Von der Ahe elected himself president of the Sportsman's Park and Club last Thursday afternoon, and also selected a Board of Directors to his liking. Under a decree of the Courts a meeting of stockholders was held for the purpose of electing officers. Chris and his friends were there in force, and when the meeting organized Chris was elected chariman and appointed tellers. He presented 1678 shares of stock, which with others he controlled made 1716.
Muckenfuss protested that Chris had no right to vote the stock as he had sold it to Becker, and Becker had a certificate of sale. "He can't show the sale on the books," Chris retorted - Chris has the books. Becker tried to vote on the certificate, but was ruled out by the tellers, and therefore Chris is triumphant.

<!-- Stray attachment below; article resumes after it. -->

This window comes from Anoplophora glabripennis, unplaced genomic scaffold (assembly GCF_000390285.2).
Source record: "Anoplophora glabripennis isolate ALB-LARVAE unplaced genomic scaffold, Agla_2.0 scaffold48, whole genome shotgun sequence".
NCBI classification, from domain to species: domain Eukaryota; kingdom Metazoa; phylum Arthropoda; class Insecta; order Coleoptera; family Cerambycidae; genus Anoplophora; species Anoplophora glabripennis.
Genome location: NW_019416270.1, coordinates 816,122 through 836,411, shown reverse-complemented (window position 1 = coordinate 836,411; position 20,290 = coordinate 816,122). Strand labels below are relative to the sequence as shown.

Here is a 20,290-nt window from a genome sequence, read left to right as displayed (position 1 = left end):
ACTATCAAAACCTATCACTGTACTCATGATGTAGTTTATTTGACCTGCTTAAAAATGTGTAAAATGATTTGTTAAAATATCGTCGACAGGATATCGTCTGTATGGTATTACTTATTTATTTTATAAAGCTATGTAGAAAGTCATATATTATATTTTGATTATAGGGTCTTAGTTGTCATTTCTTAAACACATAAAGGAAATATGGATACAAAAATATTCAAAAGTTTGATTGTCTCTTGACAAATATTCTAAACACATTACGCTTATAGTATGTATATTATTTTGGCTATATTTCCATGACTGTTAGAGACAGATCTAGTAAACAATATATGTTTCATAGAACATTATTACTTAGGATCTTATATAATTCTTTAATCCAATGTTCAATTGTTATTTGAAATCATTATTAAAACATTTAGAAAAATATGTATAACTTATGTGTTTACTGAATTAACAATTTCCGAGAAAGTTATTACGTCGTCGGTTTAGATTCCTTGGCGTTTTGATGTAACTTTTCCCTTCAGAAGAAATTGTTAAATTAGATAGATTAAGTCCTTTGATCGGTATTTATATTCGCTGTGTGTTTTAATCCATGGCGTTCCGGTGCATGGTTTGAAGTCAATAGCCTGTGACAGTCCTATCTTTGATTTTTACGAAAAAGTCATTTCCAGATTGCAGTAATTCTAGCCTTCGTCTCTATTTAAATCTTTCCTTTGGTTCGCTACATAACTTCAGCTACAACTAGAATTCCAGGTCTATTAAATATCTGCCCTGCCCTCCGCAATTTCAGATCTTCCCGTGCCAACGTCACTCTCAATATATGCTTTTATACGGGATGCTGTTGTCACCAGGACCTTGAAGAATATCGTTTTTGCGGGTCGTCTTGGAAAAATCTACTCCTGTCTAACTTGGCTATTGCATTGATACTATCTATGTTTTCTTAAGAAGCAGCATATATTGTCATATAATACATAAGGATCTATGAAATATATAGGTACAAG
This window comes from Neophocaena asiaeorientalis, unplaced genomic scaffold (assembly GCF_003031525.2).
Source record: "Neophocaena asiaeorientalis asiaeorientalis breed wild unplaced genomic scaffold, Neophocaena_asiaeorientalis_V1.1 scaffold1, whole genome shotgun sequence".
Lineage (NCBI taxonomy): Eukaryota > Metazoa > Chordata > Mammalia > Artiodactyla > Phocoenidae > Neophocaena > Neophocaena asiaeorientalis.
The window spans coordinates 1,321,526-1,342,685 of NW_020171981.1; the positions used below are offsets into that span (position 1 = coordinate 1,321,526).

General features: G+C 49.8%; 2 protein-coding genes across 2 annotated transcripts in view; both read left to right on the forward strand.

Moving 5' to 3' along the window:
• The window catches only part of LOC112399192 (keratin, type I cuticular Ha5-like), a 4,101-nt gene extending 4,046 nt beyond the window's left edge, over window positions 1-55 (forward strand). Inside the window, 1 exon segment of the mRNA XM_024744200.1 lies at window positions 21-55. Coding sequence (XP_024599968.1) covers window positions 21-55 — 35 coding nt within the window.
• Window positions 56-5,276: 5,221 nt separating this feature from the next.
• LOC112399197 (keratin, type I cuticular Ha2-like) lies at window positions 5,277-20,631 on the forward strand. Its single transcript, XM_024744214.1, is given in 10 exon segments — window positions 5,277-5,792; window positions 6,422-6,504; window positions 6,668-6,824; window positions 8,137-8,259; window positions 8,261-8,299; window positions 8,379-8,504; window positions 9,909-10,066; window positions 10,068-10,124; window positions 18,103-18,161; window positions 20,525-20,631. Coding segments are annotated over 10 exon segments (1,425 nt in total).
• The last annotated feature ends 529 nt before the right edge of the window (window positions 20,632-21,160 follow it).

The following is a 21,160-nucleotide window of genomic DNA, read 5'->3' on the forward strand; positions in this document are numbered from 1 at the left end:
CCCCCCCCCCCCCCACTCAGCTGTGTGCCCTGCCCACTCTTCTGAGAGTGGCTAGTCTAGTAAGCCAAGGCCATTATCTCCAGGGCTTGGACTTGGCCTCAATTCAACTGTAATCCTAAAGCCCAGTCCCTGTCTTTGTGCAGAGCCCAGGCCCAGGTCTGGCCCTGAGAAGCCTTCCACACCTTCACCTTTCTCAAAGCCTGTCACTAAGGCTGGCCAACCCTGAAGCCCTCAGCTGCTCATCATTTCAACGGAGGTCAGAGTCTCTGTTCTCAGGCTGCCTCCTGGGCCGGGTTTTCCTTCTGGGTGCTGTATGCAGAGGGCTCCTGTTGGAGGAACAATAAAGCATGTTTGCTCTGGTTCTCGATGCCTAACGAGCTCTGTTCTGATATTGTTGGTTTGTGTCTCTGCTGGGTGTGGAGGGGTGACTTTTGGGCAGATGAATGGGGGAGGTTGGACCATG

Receiver Muckenfuss was not present when the meeting was called to order, but when he arrived raised a protest against voting 1678 shares of stock which he said were owned by Edward Becker. The matter will be taken to the Courts for final settlement. Chris will attend the League meeting or, if his health does not permit, he will send a representative. Becker is undecided whether to go. Muckenfuss says he will not attend.
-Sporting Life, March 4, 1899
In VdA's eyes, this was an important win. He believed, as per the League constitution, that the St. Louis franchise could not be transferred by sale. Therefore, if the SPCA was the rightful franchise holder and VdA was the head of the SPCA, he would have legal control of the franchise rights, regardless of the public sale of the SPCA's property.
His real fight, at this point, was with the League, which was determined to dissolve the St. Louis franchise and reconstitute it under the ownership of Robison, et al. He probably believed that he could go the League meeting and convince a majority of the owners to vote against dissolving the franchise, allowing him to soldier on in some form or another. But Von der Ahe, of course, was sadly mistaken about that.